I recently spent a few nights up at Lake St Clair and made the time to snoop around the Watersmeet area, where the Cuvier River and Hugel River meet before flowing into the Lake. It was a magnificently still and overcast day, meaning perfect conditions for photographing the forest.
Interval Composite Mode – Your very own In Camera ND filter!
A feature I have been using a lot lately is the “Interval Composite” drive mode (known as “Multiple Exposure” on the Nikon and Canon systems). This drive mode (on the Pentax) allows anything up to 2000 exposures to be recorded onto one image file, allowing great long exposure effects – particularly when moving water is involved. Compare the two shots below:
As you can see the water is extraordinarilly smooth on the second shot which is essentially a 40 second exposure taken in broad daylight. You can basically think of this feature as an in-camera ND filter!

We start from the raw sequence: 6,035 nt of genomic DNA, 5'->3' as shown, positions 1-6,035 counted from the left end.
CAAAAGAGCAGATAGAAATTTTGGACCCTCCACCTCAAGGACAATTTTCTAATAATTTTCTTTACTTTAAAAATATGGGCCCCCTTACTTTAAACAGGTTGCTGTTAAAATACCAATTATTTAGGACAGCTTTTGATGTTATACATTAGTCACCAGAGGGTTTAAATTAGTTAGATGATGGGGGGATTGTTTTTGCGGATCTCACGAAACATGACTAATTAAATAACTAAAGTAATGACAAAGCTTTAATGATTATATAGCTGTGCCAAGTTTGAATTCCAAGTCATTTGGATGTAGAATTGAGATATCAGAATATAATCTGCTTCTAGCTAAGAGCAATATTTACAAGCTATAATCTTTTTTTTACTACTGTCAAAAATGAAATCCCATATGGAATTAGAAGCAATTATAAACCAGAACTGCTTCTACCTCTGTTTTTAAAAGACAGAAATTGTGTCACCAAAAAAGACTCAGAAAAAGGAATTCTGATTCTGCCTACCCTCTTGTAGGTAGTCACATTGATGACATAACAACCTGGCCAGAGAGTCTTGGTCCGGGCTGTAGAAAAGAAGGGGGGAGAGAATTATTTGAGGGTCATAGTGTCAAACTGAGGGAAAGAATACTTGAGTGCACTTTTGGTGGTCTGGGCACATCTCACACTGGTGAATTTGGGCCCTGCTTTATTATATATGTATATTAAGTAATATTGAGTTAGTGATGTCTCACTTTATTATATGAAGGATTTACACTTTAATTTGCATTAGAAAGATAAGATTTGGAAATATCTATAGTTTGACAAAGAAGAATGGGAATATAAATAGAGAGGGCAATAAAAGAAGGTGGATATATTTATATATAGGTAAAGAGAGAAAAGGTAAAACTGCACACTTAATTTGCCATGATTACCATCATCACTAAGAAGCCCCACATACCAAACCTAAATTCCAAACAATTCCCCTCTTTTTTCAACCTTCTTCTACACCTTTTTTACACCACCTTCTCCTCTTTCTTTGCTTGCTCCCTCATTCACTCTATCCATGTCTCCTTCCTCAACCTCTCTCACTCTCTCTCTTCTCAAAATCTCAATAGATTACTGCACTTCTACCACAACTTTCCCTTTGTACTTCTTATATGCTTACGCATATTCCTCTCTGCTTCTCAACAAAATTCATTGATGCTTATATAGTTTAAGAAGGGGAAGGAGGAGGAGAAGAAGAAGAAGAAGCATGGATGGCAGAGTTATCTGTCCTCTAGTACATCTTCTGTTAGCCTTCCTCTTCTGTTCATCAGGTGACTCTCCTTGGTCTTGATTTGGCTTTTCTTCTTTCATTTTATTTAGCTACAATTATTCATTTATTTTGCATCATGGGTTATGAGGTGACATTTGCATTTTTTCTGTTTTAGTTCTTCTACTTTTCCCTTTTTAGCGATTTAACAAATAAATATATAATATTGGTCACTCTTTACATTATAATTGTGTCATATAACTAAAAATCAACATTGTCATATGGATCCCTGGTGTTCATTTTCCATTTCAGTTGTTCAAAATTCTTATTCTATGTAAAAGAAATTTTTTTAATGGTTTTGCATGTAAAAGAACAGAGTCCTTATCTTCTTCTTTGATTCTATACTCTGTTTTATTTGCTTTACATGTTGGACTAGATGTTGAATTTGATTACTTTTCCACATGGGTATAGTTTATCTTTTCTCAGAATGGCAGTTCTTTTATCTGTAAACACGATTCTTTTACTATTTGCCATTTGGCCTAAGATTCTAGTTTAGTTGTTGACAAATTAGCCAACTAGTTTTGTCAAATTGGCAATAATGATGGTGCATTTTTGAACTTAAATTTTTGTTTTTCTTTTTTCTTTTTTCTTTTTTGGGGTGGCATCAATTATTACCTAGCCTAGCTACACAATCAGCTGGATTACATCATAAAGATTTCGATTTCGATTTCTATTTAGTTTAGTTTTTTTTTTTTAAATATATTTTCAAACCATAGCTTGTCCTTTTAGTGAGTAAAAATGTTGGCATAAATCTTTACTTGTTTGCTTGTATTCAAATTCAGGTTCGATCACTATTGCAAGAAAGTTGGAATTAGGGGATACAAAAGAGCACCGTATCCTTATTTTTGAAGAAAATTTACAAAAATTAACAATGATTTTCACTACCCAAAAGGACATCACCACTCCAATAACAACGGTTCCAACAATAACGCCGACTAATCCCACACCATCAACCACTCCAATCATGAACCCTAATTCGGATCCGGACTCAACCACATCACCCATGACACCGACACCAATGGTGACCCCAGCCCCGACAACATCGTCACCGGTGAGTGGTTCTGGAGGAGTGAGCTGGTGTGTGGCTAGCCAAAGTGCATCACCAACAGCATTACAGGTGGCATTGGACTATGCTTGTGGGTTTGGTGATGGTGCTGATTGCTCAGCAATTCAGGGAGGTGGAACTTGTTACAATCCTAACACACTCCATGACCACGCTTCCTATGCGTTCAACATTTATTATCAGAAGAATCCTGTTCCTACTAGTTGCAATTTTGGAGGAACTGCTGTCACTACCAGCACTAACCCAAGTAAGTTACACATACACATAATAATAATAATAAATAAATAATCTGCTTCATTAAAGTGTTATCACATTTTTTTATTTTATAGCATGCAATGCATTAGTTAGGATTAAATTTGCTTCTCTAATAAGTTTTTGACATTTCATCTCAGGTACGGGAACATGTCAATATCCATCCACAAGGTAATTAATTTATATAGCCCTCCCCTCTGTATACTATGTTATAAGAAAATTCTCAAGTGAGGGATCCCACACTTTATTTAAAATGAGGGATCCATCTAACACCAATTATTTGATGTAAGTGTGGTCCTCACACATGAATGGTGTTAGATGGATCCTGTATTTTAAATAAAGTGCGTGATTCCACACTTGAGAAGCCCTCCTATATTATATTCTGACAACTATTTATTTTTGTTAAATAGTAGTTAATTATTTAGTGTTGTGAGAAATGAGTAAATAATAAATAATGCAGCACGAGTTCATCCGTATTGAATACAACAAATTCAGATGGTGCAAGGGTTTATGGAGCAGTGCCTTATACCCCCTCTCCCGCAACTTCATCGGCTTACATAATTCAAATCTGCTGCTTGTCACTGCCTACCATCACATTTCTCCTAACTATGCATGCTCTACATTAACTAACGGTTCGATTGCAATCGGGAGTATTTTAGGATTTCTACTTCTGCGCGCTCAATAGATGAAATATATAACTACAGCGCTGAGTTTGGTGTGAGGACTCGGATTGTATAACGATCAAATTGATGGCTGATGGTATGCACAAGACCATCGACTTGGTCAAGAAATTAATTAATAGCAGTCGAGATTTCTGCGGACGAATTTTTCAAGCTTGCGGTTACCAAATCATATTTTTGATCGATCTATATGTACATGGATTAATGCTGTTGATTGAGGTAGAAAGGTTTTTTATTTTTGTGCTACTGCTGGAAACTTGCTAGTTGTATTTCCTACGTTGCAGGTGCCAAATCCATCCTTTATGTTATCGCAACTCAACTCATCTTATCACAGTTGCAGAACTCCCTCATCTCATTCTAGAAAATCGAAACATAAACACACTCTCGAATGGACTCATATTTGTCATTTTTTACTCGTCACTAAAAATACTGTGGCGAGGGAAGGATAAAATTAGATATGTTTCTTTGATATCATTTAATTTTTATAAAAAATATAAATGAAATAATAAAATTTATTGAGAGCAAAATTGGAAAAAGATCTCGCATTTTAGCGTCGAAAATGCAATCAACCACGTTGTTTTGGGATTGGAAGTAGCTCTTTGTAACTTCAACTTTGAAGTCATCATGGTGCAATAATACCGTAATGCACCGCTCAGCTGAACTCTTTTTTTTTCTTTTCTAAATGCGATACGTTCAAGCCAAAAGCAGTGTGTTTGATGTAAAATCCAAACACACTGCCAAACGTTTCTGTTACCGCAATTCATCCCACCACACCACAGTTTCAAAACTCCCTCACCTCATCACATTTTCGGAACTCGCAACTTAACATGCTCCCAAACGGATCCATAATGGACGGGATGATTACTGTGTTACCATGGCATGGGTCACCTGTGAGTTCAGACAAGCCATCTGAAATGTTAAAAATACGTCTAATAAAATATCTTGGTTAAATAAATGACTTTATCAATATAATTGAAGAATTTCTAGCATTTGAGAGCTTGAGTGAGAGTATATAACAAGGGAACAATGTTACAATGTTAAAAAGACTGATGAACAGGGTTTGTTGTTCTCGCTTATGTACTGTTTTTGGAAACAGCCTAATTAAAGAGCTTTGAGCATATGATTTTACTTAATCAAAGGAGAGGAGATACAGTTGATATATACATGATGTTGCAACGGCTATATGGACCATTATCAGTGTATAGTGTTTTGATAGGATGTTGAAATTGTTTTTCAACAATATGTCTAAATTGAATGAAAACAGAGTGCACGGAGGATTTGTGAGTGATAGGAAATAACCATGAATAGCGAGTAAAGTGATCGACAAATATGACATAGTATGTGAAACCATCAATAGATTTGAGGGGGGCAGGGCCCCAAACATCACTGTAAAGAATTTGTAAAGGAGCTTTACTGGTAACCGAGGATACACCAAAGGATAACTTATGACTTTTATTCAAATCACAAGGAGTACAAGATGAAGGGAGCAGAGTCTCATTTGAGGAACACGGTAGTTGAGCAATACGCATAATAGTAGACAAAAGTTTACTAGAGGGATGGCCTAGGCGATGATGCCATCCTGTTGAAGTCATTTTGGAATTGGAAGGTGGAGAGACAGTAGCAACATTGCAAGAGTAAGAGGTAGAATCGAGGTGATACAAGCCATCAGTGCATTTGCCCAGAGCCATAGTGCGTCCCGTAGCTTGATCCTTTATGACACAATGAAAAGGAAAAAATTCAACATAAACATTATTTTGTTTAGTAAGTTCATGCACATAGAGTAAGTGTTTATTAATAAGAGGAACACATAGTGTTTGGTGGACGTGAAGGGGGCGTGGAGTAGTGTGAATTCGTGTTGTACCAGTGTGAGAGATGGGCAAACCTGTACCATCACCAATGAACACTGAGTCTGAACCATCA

Using Interval Composite/Multiple Exposure
There are a few menu options to select when using this mode. First, you will notice “Average”; “Additive” and “Bright”. For shots such as this (ie during the day) make sure you are on “Average”. “Additive” means what it says – each exposure will “add” to your image meaning you will be overexposed before long. Try using additive for star trails at night instead
Another tip for this shooting mode is to set your camera to manual focus to avoid having the camera auto focus prior to each exposure which simply isn’t necessary. Use aperture priority, so that if light changes while you are shooting (eg the sun goes behind some clouds) your camera will compensate.
Visiting Lake St Clair and the Cuvier River
Lake St Clair is a wonderful part of Tasmania and a lot less “touristy” than other locations so is well worth a few days of your time, especially now that winter is here.